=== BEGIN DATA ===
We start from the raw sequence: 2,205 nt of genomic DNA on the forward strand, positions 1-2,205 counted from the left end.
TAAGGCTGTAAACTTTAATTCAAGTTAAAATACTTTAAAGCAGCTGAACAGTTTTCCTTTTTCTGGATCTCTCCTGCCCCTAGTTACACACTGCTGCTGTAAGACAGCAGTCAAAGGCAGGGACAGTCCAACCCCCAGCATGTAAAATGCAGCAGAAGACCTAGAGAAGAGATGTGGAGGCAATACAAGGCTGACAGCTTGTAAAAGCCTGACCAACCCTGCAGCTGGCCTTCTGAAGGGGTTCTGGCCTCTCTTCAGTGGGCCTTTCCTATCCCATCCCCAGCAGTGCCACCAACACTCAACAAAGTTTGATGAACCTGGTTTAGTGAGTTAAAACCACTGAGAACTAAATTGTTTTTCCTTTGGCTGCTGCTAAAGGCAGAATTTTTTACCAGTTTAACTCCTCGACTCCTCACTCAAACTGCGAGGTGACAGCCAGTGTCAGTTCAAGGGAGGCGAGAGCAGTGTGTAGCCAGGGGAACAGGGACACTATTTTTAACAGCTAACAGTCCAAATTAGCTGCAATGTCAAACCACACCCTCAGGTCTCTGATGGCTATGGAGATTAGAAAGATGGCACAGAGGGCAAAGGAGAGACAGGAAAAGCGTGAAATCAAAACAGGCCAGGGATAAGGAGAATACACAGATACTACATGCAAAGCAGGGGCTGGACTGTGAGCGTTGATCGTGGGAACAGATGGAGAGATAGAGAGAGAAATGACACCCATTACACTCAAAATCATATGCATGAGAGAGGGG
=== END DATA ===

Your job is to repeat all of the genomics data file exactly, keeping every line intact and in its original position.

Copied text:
We start from the raw sequence: 2,205 nt of genomic DNA on the forward strand, positions 1-2,205 counted from the left end.
TAAGGCTGTAAACTTTAATTCAAGTTAAAATACTTTAAAGCAGCTGAACAGTTTTCCTTTTTCTGGATCTCTCCTGCCCCTAGTTACACACTGCTGCTGTAAGACAGCAGTCAAAGGCAGGGACAGTCCAACCCCCAGCATGTAAAATGCAGCAGAAGACCTAGAGAAGAGATGTGGAGGCAATACAAGGCTGACAGCTTGTAAAAGCCTGACCAACCCTGCAGCTGGCCTTCTGAAGGGGTTCTGGCCTCTCTTCAGTGGGCCTTTCCTATCCCATCCCCAGCAGTGCCACCAACACTCAACAAAGTTTGATGAACCTGGTTTAGTGAGTTAAAACCACTGAGAACTAAATTGTTTTTCCTTTGGCTGCTGCTAAAGGCAGAATTTTTTACCAGTTTAACTCCTCGACTCCTCACTCAAACTGCGAGGTGACAGCCAGTGTCAGTTCAAGGGAGGCGAGAGCAGTGTGTAGCCAGGGGAACAGGGACACTATTTTTAACAGCTAACAGTCCAAATTAGCTGCAATGTCAAACCACACCCTCAGGTCTCTGATGGCTATGGAGATTAGAAAGATGGCACAGAGGGCAAAGGAGAGACAGGAAAAGCGTGAAATCAAAACAGGCCAGGGATAAGGAGAATACACAGATACTACATGCAAAGCAGGGGCTGGACTGTGAGCGTTGATCGTGGGAACAGATGGAGAGATAGAGAGAGAAATGACACCCATTACACTCAAAATCATATGCATGAGAGAGGGG